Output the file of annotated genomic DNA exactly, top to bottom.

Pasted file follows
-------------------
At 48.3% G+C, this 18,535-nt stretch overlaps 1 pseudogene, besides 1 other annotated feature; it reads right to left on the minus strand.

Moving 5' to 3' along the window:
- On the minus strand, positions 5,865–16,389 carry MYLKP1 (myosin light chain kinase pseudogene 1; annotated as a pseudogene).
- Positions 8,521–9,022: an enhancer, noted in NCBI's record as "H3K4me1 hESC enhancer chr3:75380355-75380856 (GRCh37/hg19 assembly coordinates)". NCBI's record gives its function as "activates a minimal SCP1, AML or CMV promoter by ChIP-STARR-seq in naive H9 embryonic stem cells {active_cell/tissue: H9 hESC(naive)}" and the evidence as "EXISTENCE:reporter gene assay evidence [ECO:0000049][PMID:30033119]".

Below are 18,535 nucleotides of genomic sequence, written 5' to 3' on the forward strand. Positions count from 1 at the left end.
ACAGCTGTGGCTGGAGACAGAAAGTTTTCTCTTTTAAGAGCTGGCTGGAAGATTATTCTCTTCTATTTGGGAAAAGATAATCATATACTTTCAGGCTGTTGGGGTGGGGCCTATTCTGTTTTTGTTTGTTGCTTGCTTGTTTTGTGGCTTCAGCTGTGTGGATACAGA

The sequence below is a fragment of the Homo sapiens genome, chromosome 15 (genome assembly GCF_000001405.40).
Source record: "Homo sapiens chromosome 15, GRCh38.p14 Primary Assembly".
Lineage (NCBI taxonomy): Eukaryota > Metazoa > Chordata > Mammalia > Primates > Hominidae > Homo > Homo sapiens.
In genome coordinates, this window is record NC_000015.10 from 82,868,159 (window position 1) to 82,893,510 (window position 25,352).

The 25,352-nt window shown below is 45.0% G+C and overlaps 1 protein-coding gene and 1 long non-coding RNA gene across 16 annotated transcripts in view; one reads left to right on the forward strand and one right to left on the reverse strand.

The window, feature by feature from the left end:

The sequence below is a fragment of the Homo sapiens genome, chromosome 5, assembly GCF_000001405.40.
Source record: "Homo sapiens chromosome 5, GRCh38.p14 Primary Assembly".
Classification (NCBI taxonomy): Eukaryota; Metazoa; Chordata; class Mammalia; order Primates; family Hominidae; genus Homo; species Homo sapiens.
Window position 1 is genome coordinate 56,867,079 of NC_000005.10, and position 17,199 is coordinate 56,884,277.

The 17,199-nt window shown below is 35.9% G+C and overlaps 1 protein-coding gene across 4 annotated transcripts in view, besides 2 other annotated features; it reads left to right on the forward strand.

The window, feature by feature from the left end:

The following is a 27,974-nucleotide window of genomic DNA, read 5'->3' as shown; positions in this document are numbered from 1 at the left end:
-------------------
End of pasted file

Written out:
At 48.3% G+C, this 18,535-nt stretch overlaps 1 pseudogene, besides 1 other annotated feature; it reads right to left on the minus strand.

Moving 5' to 3' along the window:
- On the minus strand, positions 5,865–16,389 carry MYLKP1 (myosin light chain kinase pseudogene 1; annotated as a pseudogene).
- Positions 8,521–9,022: an enhancer, noted in NCBI's record as "H3K4me1 hESC enhancer chr3:75380355-75380856 (GRCh37/hg19 assembly coordinates)". NCBI's record gives its function as "activates a minimal SCP1, AML or CMV promoter by ChIP-STARR-seq in naive H9 embryonic stem cells {active_cell/tissue: H9 hESC(naive)}" and the evidence as "EXISTENCE:reporter gene assay evidence [ECO:0000049][PMID:30033119]".

Below are 18,535 nucleotides of genomic sequence, written 5' to 3' on the forward strand. Positions count from 1 at the left end.
ACAGCTGTGGCTGGAGACAGAAAGTTTTCTCTTTTAAGAGCTGGCTGGAAGATTATTCTCTTCTATTTGGGAAAAGATAATCATATACTTTCAGGCTGTTGGGGTGGGGCCTATTCTGTTTTTGTTTGTTGCTTGCTTGTTTTGTGGCTTCAGCTGTGTGGATACAGA

The sequence below is a fragment of the Homo sapiens genome, chromosome 15 (genome assembly GCF_000001405.40).
Source record: "Homo sapiens chromosome 15, GRCh38.p14 Primary Assembly".
Lineage (NCBI taxonomy): Eukaryota > Metazoa > Chordata > Mammalia > Primates > Hominidae > Homo > Homo sapiens.
In genome coordinates, this window is record NC_000015.10 from 82,868,159 (window position 1) to 82,893,510 (window position 25,352).

The 25,352-nt window shown below is 45.0% G+C and overlaps 1 protein-coding gene and 1 long non-coding RNA gene across 16 annotated transcripts in view; one reads left to right on the forward strand and one right to left on the reverse strand.

The window, feature by feature from the left end:

The sequence below is a fragment of the Homo sapiens genome, chromosome 5, assembly GCF_000001405.40.
Source record: "Homo sapiens chromosome 5, GRCh38.p14 Primary Assembly".
Classification (NCBI taxonomy): Eukaryota; Metazoa; Chordata; class Mammalia; order Primates; family Hominidae; genus Homo; species Homo sapiens.
Window position 1 is genome coordinate 56,867,079 of NC_000005.10, and position 17,199 is coordinate 56,884,277.

The 17,199-nt window shown below is 35.9% G+C and overlaps 1 protein-coding gene across 4 annotated transcripts in view, besides 2 other annotated features; it reads left to right on the forward strand.

The window, feature by feature from the left end:

The following is a 27,974-nucleotide window of genomic DNA, read 5'->3' as shown; positions in this document are numbered from 1 at the left end: